• Warren Leppik

How NOT to sound like a typical marketer

Updated: Sep 13, 2019

We are exposed to thousands of marketing messages daily. One may conclude that, due to this exposure, we all have some idea of how products and services should be described. So, when business leaders are charged with describing what their company does in clear and simple terms, how hard could it be? Just emulate what everyone else is doing and that should be good enough. But this approach assumes that the marketing messages we are exposed to are actually good. And if my experience lately is any indication, the reason its so hard to get anyone’s attention today is because we are awash in a sea of platitude laden marketing drivel.

When I spoke at Sheridan to the Advertising and Marketing class, I asked if anyone could tell me what a platitude was. After a couple of attempts, I provided the Cambridge online dictionary definition:

a remark or statement that may be true but is boring and has no meaning because it has been said so many times before

I then shared this hilarious example, courtesy of “The Challenger Customer” by: Brent Adamson, Matthew Dixon, Pat Spenner, Nick Toman. An excellent example of the type of platitude laden value propositions in use today:

Our company is leading customer focused provider of innovative solutions supported by cutting edge innovations designed to empower organizations with different in-kind sources of broad-based value creation at their most critical moments of need. And, oh, by the way, WE’RE GREEN!

While the above may seem like an exaggeration, you don’t have to look to far to see that these useless messages are everywhere. Recently, we worked with an independent school to get to the heart of their value proposition. Here are the gut reaction answers I got back as part of our value proposition questionnaire for the following question: What are the top 10 reasons to attend the school?

Initial answers were:

  1. Intimate school environment

  2. Hands-on engaging approach to teaching and learning

Doesn’t say much. And worse still, based on our research, if you scratched out my client’s logo and inserted one of their competitors, the statements still worked given how general they are. So there was no differentiation articulated when there actually was a night and day difference between them.

Through our face-to-face brainstorming workshop, using these initial answers as a starting point, we showed the founder how vague these answers would be without her experience and understanding of what she meant and intended to communicate when she wrote these things. Our discussions revealed the detail lying just under the surface. The answers became:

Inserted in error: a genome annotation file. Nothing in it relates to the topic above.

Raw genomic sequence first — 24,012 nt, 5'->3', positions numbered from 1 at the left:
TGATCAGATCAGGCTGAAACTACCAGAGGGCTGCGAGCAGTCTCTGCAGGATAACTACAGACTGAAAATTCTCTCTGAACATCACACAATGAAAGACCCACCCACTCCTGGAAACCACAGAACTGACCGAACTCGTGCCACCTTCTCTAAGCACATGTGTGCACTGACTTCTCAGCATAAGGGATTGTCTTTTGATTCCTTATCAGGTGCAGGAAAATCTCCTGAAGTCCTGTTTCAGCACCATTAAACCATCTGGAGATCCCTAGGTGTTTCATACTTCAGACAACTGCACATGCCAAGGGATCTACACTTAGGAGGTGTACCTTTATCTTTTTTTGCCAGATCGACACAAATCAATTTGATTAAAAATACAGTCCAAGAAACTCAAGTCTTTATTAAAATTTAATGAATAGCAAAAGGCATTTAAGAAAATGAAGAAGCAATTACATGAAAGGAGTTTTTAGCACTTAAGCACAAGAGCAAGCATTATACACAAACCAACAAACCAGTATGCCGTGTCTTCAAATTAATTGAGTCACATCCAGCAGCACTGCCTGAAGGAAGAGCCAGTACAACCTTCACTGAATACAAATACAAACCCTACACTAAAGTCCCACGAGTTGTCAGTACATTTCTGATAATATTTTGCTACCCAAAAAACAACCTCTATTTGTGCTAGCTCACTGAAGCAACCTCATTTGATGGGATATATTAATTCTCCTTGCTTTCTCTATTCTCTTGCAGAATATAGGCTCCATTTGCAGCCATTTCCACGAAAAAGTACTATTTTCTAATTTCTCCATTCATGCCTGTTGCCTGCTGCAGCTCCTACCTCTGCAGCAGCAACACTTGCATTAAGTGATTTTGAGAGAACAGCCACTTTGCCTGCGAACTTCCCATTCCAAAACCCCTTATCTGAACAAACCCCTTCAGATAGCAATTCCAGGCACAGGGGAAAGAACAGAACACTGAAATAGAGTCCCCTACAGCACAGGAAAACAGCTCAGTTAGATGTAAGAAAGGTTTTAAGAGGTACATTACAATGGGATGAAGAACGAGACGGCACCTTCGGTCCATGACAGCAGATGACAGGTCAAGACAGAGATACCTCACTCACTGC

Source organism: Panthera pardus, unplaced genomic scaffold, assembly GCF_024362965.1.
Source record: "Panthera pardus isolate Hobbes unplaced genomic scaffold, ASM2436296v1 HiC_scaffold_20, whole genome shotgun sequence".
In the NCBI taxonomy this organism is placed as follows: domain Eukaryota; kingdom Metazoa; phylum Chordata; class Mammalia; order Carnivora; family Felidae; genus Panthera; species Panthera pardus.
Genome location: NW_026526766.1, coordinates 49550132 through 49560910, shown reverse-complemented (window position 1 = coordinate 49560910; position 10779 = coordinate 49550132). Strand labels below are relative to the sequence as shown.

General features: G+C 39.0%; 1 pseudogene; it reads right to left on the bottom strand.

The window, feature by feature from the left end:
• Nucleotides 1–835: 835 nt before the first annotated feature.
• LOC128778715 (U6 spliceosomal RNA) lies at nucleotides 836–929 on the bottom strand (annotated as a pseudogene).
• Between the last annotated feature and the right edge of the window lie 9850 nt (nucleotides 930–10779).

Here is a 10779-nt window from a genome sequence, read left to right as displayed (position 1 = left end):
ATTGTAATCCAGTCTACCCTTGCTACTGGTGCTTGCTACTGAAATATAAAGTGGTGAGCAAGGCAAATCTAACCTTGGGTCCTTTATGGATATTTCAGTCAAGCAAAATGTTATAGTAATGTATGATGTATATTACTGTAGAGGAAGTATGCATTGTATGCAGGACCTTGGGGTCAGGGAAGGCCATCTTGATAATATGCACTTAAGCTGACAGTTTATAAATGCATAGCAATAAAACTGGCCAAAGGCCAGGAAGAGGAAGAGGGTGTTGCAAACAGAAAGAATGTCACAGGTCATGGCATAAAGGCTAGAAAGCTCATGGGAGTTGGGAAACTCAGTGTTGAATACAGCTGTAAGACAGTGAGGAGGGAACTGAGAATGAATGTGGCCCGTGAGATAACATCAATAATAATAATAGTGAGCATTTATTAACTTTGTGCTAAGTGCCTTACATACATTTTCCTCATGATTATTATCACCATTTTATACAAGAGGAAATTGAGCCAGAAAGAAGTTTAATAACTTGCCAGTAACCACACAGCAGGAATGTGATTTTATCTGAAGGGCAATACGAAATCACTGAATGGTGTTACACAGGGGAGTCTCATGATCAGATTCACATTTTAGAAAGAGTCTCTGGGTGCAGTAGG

1. While some believe small class size is a negative, that kids will lack socialization, we know there is demonstrable value in building relationships with our students, understanding them and building a personal connection with them, resulting in many feeling for the first time that their school knows what they know.

  2. We’re not just imparters of knowledge. It’s not only what we do, but how we do it. A purposeful and mindful approach to engaging students based on their individual needs.

I believe I found one of the best explanations of this platitude-arama in Ed Catmull and Amy Wallace’s book: “Creativity, Inc.: Overcoming the Unseen Forces That Stand in the Way of True Inspiration by Ed Catmull and Amy Wallace. For those who don’t know, Ed is one of the founders of Pixar Animation Studios, the makers of such movies as Toy Story, The Incredibles, A Bug’s Life and Monsters, Inc.

In Chapter 5, he believes in the following basic truth: “people who take on complicated creative projects become lost at some point. A phenomenon where much of what someone thinks is visible on screen isn't or only in their own head.” Almost identical to business owners not being able to see their messages have no meaning. Based on my experience with business leaders trying to articulate their value proposition, I'd liken it to something akin to auto-correction. They forget that their audience doesn’t know what they know and the only reason what they write makes sense is because their mind is filling in the blanks as they read.

In Chapter 4, I whole heartedly agree when he says “Advertisers look for words that imply a product's value and use that as a substitute for value itself. Companies constantly tell us about commitment to excellence implying that this means they will only make top shelf products. Words like quality and excellence are misapplied so relentlessly that they border on meaningless.” So is it any wonder that if you too are using these terms, your message won't break through the noise.

As much as I would like to say there is a do-it-yourself solution for this problem and send you on your way with the magic formula to enable you to compose a clear, concise, concrete, and platitude free value proposition, you are simply too close to what you do to see what you’re not seeing. I would argue that, assuming that the products or services being described ACTUALLY HAVE VALUE, every business requires an outside perspective and process that enables them to articulate their value proposition in a way that ANYONE can understand it.

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